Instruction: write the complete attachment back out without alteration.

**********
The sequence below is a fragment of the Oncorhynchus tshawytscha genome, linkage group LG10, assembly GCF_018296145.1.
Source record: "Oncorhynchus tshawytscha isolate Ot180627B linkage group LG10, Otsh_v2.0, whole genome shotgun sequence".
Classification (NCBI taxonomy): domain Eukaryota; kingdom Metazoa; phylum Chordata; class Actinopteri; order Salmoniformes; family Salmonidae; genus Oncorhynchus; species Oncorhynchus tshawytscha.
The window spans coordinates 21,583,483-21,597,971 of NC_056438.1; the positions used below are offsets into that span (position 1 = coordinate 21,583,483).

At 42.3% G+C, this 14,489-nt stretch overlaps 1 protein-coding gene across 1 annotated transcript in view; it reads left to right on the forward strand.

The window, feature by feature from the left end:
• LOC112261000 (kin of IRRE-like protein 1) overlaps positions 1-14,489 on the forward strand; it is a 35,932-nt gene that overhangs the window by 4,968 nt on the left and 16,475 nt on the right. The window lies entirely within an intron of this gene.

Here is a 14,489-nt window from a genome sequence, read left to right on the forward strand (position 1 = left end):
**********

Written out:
The sequence below is a fragment of the Oncorhynchus tshawytscha genome, linkage group LG10, assembly GCF_018296145.1.
Source record: "Oncorhynchus tshawytscha isolate Ot180627B linkage group LG10, Otsh_v2.0, whole genome shotgun sequence".
Classification (NCBI taxonomy): domain Eukaryota; kingdom Metazoa; phylum Chordata; class Actinopteri; order Salmoniformes; family Salmonidae; genus Oncorhynchus; species Oncorhynchus tshawytscha.
The window spans coordinates 21,583,483-21,597,971 of NC_056438.1; the positions used below are offsets into that span (position 1 = coordinate 21,583,483).

At 42.3% G+C, this 14,489-nt stretch overlaps 1 protein-coding gene across 1 annotated transcript in view; it reads left to right on the forward strand.

The window, feature by feature from the left end:
• LOC112261000 (kin of IRRE-like protein 1) overlaps positions 1-14,489 on the forward strand; it is a 35,932-nt gene that overhangs the window by 4,968 nt on the left and 16,475 nt on the right. The window lies entirely within an intron of this gene.

Here is a 14,489-nt window from a genome sequence, read left to right on the forward strand (position 1 = left end):